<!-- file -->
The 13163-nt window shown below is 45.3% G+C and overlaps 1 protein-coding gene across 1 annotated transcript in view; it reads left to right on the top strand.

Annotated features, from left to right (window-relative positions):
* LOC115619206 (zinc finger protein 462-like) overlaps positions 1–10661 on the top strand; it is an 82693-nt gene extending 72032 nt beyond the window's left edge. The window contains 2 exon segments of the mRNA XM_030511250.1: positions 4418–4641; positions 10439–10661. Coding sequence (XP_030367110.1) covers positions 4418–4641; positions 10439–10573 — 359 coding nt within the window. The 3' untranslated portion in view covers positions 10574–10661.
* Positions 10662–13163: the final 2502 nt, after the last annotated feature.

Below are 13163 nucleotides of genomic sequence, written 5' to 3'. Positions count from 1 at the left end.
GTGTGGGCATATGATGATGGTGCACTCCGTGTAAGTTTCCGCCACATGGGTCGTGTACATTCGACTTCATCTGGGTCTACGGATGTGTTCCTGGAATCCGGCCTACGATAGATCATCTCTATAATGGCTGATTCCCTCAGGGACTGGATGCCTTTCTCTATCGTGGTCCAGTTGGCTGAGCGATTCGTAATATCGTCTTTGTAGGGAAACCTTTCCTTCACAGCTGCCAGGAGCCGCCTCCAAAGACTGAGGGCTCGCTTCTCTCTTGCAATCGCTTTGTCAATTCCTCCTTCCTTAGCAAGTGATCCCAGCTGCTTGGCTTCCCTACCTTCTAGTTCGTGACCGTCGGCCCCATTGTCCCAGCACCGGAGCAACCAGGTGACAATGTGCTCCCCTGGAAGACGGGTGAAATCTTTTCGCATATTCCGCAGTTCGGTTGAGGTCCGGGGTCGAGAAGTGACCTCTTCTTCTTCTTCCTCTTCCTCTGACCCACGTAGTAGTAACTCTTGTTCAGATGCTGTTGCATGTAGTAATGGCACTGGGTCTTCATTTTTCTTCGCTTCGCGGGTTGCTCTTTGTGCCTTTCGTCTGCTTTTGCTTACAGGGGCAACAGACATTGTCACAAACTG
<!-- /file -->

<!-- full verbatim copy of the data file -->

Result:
The 13163-nt window shown below is 45.3% G+C and overlaps 1 protein-coding gene across 1 annotated transcript in view; it reads left to right on the top strand.

Annotated features, from left to right (window-relative positions):
* LOC115619206 (zinc finger protein 462-like) overlaps positions 1–10661 on the top strand; it is an 82693-nt gene extending 72032 nt beyond the window's left edge. The window contains 2 exon segments of the mRNA XM_030511250.1: positions 4418–4641; positions 10439–10661. Coding sequence (XP_030367110.1) covers positions 4418–4641; positions 10439–10573 — 359 coding nt within the window. The 3' untranslated portion in view covers positions 10574–10661.
* Positions 10662–13163: the final 2502 nt, after the last annotated feature.

Below are 13163 nucleotides of genomic sequence, written 5' to 3'. Positions count from 1 at the left end.
GTGTGGGCATATGATGATGGTGCACTCCGTGTAAGTTTCCGCCACATGGGTCGTGTACATTCGACTTCATCTGGGTCTACGGATGTGTTCCTGGAATCCGGCCTACGATAGATCATCTCTATAATGGCTGATTCCCTCAGGGACTGGATGCCTTTCTCTATCGTGGTCCAGTTGGCTGAGCGATTCGTAATATCGTCTTTGTAGGGAAACCTTTCCTTCACAGCTGCCAGGAGCCGCCTCCAAAGACTGAGGGCTCGCTTCTCTCTTGCAATCGCTTTGTCAATTCCTCCTTCCTTAGCAAGTGATCCCAGCTGCTTGGCTTCCCTACCTTCTAGTTCGTGACCGTCGGCCCCATTGTCCCAGCACCGGAGCAACCAGGTGACAATGTGCTCCCCTGGAAGACGGGTGAAATCTTTTCGCATATTCCGCAGTTCGGTTGAGGTCCGGGGTCGAGAAGTGACCTCTTCTTCTTCTTCCTCTTCCTCTGACCCACGTAGTAGTAACTCTTGTTCAGATGCTGTTGCATGTAGTAATGGCACTGGGTCTTCATTTTTCTTCGCTTCGCGGGTTGCTCTTTGTGCCTTTCGTCTGCTTTTGCTTACAGGGGCAACAGACATTGTCACAAACTG